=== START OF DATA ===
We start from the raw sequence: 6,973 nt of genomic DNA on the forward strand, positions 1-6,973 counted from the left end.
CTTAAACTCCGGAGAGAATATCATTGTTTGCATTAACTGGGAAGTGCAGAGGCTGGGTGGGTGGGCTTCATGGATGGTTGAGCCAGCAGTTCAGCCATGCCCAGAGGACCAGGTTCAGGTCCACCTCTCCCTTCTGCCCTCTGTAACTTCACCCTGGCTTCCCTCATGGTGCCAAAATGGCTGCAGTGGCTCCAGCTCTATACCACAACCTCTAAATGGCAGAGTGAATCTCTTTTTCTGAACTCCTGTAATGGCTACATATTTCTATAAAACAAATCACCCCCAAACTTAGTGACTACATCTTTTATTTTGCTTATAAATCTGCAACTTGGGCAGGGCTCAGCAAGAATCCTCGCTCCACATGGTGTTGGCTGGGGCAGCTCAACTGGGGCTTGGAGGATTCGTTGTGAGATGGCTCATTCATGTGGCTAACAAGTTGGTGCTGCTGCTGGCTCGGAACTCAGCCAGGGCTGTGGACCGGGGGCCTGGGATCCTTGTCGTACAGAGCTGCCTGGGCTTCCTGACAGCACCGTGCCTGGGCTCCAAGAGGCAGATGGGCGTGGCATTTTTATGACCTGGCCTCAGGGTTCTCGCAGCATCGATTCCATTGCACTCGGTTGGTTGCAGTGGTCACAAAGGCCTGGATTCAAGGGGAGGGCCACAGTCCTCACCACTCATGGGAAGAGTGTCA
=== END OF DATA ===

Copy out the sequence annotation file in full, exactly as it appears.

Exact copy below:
We start from the raw sequence: 6,973 nt of genomic DNA on the forward strand, positions 1-6,973 counted from the left end.
CTTAAACTCCGGAGAGAATATCATTGTTTGCATTAACTGGGAAGTGCAGAGGCTGGGTGGGTGGGCTTCATGGATGGTTGAGCCAGCAGTTCAGCCATGCCCAGAGGACCAGGTTCAGGTCCACCTCTCCCTTCTGCCCTCTGTAACTTCACCCTGGCTTCCCTCATGGTGCCAAAATGGCTGCAGTGGCTCCAGCTCTATACCACAACCTCTAAATGGCAGAGTGAATCTCTTTTTCTGAACTCCTGTAATGGCTACATATTTCTATAAAACAAATCACCCCCAAACTTAGTGACTACATCTTTTATTTTGCTTATAAATCTGCAACTTGGGCAGGGCTCAGCAAGAATCCTCGCTCCACATGGTGTTGGCTGGGGCAGCTCAACTGGGGCTTGGAGGATTCGTTGTGAGATGGCTCATTCATGTGGCTAACAAGTTGGTGCTGCTGCTGGCTCGGAACTCAGCCAGGGCTGTGGACCGGGGGCCTGGGATCCTTGTCGTACAGAGCTGCCTGGGCTTCCTGACAGCACCGTGCCTGGGCTCCAAGAGGCAGATGGGCGTGGCATTTTTATGACCTGGCCTCAGGGTTCTCGCAGCATCGATTCCATTGCACTCGGTTGGTTGCAGTGGTCACAAAGGCCTGGATTCAAGGGGAGGGCCACAGTCCTCACCACTCATGGGAAGAGTGTCA